Examples of paraphilias include fetishism (arousal by objects or specific body parts), voyeurism (arousal by watching sexual behaviors), exhibitionism (arousal by having others view his or her sexual behaviors) and pedophilia (arousal by sexual contact with children).
When paraphilias include the sufferer having obsessions about the object of their desire, they may be considered sexually addicted.
The Diagnostic and Statistical Manual of Mental Disorders (DSM) only refers to nonparaphilic sexual addictions in the category of sexual disorder, not otherwise specified.
Sexually addictive behaviors have been described in modern times for more than a hundred years.
Other studies indicate that middle-aged women using home computers were more at risk for Internet sexual addiction.
Psychological risk factors for sexual addiction are thought to include depression, anxiety, and obsessive-compulsive tendencies.
Sufferers of these disorders tend to be socially isolated and have personality traits like insecurity, impulsivity, compulsive behaviors, trouble with relationship stability and intimacy, low ability to tolerate frustration, and a tendency to have trouble coping with emotions.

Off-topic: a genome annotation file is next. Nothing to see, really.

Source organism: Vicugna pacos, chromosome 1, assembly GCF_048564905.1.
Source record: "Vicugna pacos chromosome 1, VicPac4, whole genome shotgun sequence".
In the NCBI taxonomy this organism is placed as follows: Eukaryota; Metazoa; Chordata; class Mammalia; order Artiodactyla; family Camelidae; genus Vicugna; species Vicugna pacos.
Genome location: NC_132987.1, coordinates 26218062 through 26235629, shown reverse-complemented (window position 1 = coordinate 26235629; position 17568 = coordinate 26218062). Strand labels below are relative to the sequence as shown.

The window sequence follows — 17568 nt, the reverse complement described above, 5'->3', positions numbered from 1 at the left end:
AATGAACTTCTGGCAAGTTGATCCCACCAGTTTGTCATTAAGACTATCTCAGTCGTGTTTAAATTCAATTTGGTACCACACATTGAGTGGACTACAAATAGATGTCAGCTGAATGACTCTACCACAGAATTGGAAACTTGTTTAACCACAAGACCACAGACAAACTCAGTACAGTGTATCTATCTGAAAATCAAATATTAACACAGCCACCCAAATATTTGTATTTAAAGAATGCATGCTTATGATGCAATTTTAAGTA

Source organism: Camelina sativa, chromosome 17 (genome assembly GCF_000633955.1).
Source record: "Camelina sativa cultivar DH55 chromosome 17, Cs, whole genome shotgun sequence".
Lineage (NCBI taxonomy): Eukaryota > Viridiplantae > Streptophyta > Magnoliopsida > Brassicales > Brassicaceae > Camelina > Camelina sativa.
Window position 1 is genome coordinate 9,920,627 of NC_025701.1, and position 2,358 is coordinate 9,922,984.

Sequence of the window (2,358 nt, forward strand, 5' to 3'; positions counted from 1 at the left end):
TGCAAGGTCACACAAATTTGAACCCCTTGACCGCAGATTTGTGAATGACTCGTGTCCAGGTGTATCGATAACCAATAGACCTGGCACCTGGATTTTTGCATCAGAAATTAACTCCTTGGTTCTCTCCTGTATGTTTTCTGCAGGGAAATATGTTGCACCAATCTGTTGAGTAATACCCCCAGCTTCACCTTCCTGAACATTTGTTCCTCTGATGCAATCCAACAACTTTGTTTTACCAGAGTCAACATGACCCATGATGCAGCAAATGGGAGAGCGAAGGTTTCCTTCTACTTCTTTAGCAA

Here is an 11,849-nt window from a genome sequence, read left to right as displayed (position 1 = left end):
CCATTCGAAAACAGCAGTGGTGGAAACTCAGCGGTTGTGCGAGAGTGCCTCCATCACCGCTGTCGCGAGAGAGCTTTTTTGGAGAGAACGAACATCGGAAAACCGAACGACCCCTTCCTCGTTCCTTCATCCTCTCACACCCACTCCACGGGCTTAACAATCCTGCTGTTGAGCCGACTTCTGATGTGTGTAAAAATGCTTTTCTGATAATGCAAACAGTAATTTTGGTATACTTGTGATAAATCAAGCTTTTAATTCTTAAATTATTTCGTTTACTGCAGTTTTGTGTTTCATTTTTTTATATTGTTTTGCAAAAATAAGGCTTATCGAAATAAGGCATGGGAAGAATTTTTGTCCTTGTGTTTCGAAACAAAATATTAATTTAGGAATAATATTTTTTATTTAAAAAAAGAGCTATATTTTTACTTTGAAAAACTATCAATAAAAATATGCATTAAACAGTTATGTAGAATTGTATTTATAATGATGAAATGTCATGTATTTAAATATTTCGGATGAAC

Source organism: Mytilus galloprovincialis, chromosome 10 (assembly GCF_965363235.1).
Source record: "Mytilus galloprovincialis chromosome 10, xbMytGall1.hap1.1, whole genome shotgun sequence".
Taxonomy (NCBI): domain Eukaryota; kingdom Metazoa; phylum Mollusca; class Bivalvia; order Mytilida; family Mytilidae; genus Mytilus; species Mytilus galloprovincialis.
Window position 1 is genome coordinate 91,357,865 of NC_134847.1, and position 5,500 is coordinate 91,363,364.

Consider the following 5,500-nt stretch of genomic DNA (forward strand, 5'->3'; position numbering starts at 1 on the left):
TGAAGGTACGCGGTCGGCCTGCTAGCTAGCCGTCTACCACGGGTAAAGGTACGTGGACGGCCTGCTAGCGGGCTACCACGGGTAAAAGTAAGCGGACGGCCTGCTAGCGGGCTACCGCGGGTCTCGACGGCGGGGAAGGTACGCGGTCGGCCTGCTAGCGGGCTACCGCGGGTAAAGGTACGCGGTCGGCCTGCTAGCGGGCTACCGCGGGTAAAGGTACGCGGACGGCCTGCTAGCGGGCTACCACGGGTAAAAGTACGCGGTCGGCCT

People who are sexually abused are at somewhat higher risk of developing a sexual addiction.
Research differs somewhat in terms of gender-based patterns of sexual addiction.
For example, some studies describe males who are introverted and highly educated as more inclined to develop an Internet addiction, including sexual Internet addiction.
The examiner also explores whether the person with a sex addiction suffers from other mental illnesses like schizophrenia, schizoaffective disorder, and other psychotic disorders or a substance abuse, personality, or behavior disorder like attention deficit hyperactivity disorder (ADHD).
Any disorder that is associated with hypersexual behavior, like some developmental disorders, borderline personality disorder, dependent personality disorder, antisocial personality disorder, or multiple personality disorder (MPD), may be particularly challenging to distinguish from a sex addiction.
In the general adult population, about 12 million people are thought to have a sex addiction.